Outten & Golden attorneys frequently negotiate improved COBRA benefits as part of a package of severance benefits or as benefits in executive employment agreements. We also advise and counsel clients concerning their entitlement to COBRA and other separation benefits.
A federal statute known by its initials, COBRA allows most former employees to remain covered under an employer's health insurance plan, but they will usually have to pay more for it than they did while employed. Under COBRA the former employee is responsible for the entire premium for her health insurance, including both the portion of the premium that she paid during her employment and any portion that her employer paid. For example, if during her employment an employee paid $250 per month and her employer paid $300 per month for her health insurance, under COBRA the employee would pay $550 per month for her health insurance and her former employer would pay nothing. The former employee will probably also have to pay an extra 2% of her premium as an administrative fee.
COBRA is not mandatory for the employee; in fact, an employee does not have COBRA coverage unless she actively signs up for it. Employers and insurance plan administrators are required to provide a departing employee with documents about COBRA within 44 days of the end of an employee’s employment; then the former employee generally has up to 60 days to decide whether she wants COBRA coverage. COBRA coverage generally lasts for up to 18 months; after that, the former employee will no longer be eligible for her ex-employer's health plan.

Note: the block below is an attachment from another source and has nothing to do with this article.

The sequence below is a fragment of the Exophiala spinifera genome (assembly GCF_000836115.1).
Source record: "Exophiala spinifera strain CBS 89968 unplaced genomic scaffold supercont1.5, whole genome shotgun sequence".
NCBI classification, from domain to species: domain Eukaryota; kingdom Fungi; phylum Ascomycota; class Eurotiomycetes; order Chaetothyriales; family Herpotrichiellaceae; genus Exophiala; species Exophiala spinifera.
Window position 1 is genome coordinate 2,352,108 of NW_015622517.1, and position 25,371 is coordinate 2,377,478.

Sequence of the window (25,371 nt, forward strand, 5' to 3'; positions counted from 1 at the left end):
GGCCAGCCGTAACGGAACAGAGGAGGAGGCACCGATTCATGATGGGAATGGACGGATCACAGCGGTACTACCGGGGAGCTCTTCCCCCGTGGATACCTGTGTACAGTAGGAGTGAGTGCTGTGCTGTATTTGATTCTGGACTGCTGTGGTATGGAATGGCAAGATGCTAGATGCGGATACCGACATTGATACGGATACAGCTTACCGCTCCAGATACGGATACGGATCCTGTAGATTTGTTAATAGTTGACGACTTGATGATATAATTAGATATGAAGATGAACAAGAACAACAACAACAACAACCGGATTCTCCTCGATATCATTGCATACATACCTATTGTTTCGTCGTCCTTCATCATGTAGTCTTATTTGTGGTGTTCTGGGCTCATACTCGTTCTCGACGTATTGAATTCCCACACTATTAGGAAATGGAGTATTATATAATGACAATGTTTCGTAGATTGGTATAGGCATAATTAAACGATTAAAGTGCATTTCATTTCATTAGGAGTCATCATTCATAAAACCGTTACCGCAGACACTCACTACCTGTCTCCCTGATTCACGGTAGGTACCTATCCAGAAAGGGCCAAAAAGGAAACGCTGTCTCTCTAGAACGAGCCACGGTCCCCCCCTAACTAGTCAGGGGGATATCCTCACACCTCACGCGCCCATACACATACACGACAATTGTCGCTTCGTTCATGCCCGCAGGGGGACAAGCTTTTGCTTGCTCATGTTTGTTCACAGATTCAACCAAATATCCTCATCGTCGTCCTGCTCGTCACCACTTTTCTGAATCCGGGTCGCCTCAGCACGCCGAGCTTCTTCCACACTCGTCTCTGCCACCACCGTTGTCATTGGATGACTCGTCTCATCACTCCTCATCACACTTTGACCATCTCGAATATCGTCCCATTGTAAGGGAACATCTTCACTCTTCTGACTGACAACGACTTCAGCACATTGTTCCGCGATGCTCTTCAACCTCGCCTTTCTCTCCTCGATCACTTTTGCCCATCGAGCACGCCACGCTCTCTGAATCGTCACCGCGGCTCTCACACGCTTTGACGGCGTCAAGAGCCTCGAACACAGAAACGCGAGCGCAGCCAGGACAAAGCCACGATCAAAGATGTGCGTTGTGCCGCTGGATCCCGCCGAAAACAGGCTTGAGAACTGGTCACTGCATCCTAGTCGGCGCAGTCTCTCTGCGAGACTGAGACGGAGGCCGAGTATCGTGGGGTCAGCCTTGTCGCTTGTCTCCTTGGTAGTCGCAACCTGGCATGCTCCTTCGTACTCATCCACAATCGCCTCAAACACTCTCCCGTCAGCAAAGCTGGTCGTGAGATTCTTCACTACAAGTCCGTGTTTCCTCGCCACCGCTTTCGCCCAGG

A claim may arise under COBRA when a former employee cannot obtain COBRA benefits because the former employer or plan administrator does not send the necessary documents within 44 days or does not make the same benefits available to COBRA recipients that are available to current employees, among other violations. Issues regarding the right to COBRA benefits may also arise in the context of separation and termination agreements. In addition, if an employee has been terminated as part of a mass layoff or company shutdown, her right to the value of lost health insurance benefits may be protected by the WARN Act.
The coronavirus outbreak has changed work situations for millions of people throughout the United States, and many employees have questions about their workplace rights. We’ve prepared a set of FAQs to explain how federal, state, and local laws can protect your job, your wages, and your livelihood, and you can contact us any time to discuss your situation.